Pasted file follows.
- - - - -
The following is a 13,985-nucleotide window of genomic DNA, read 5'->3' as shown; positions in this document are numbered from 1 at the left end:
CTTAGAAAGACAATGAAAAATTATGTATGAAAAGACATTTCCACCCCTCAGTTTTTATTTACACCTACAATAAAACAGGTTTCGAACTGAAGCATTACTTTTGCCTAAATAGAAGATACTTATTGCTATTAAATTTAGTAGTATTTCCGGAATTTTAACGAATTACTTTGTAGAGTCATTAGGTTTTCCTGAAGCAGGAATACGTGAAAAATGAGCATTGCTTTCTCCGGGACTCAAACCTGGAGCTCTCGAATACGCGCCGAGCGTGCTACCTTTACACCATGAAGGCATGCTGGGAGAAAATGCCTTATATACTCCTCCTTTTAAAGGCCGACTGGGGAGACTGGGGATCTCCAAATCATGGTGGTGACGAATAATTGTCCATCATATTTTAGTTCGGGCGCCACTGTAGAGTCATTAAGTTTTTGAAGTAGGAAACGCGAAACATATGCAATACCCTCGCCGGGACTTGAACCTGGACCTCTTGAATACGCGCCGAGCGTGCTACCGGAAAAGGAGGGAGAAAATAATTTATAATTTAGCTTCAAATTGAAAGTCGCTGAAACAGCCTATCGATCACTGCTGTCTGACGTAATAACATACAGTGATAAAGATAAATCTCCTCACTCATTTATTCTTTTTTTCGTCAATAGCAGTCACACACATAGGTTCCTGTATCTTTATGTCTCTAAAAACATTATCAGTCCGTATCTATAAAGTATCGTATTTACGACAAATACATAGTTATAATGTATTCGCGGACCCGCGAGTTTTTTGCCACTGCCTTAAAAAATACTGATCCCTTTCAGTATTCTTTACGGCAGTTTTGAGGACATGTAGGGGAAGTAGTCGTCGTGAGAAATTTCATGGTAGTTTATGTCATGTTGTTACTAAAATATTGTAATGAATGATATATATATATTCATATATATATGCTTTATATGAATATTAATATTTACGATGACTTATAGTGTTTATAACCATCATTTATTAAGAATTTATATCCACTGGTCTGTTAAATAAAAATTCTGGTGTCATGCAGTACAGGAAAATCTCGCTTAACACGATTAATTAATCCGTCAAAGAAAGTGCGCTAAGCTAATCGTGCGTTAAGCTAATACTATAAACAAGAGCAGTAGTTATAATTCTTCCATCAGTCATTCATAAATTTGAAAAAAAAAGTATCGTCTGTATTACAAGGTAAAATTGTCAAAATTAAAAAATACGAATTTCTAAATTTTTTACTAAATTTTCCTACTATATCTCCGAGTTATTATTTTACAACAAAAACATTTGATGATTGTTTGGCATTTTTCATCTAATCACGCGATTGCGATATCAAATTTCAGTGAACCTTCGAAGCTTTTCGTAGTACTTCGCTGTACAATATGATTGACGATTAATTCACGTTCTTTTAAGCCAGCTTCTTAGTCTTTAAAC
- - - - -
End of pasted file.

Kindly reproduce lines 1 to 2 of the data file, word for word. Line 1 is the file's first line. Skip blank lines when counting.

The following is a 13,985-nucleotide window of genomic DNA, read 5'->3' as shown; positions in this document are numbered from 1 at the left end:
CTTAGAAAGACAATGAAAAATTATGTATGAAAAGACATTTCCACCCCTCAGTTTTTATTTACACCTACAATAAAACAGGTTTCGAACTGAAGCATTACTTTTGCCTAAATAGAAGATACTTATTGCTATTAAATTTAGTAGTATTTCCGGAATTTTAACGAATTACTTTGTAGAGTCATTAGGTTTTCCTGAAGCAGGAATACGTGAAAAATGAGCATTGCTTTCTCCGGGACTCAAACCTGGAGCTCTCGAATACGCGCCGAGCGTGCTACCTTTACACCATGAAGGCATGCTGGGAGAAAATGCCTTATATACTCCTCCTTTTAAAGGCCGACTGGGGAGACTGGGGATCTCCAAATCATGGTGGTGACGAATAATTGTCCATCATATTTTAGTTCGGGCGCCACTGTAGAGTCATTAAGTTTTTGAAGTAGGAAACGCGAAACATATGCAATACCCTCGCCGGGACTTGAACCTGGACCTCTTGAATACGCGCCGAGCGTGCTACCGGAAAAGGAGGGAGAAAATAATTTATAATTTAGCTTCAAATTGAAAGTCGCTGAAACAGCCTATCGATCACTGCTGTCTGACGTAATAACATACAGTGATAAAGATAAATCTCCTCACTCATTTATTCTTTTTTTCGTCAATAGCAGTCACACACATAGGTTCCTGTATCTTTATGTCTCTAAAAACATTATCAGTCCGTATCTATAAAGTATCGTATTTACGACAAATACATAGTTATAATGTATTCGCGGACCCGCGAGTTTTTTGCCACTGCCTTAAAAAATACTGATCCCTTTCAGTATTCTTTACGGCAGTTTTGAGGACATGTAGGGGAAGTAGTCGTCGTGAGAAATTTCATGGTAGTTTATGTCATGTTGTTACTAAAATATTGTAATGAATGATATATATATATTCATATATATATGCTTTATATGAATATTAATATTTACGATGACTTATAGTGTTTATAACCATCATTTATTAAGAATTTATATCCACTGGTCTGTTAAATAAAAATTCTGGTGTCATGCAGTACAGGAAAATCTCGCTTAACACGATTAATTAATCCGTCAAAGAAAGTGCGCTAAGCTAATCGTGCGTTAAGCTAATACTATAAACAAGAGCAGTAGTTATAATTCTTCCATCAGTCATTCATAAATTTGAAAAAAAAAGTATCGTCTGTATTACAAGGTAAAATTGTCAAAATTAAAAAATACGAATTTCTAAATTTTTTACTAAATTTTCCTACTATATCTCCGAGTTATTATTTTACAACAAAAACATTTGATGATTGTTTGGCATTTTTCATCTAATCACGCGATTGCGATATCAAATTTCAGTGAACCTTCGAAGCTTTTCGTAGTACTTCGCTGTACAATATGATTGACGATTAATTCACGTTCTTTTAAGCCAGCTTCTTAGTCTTTAAAC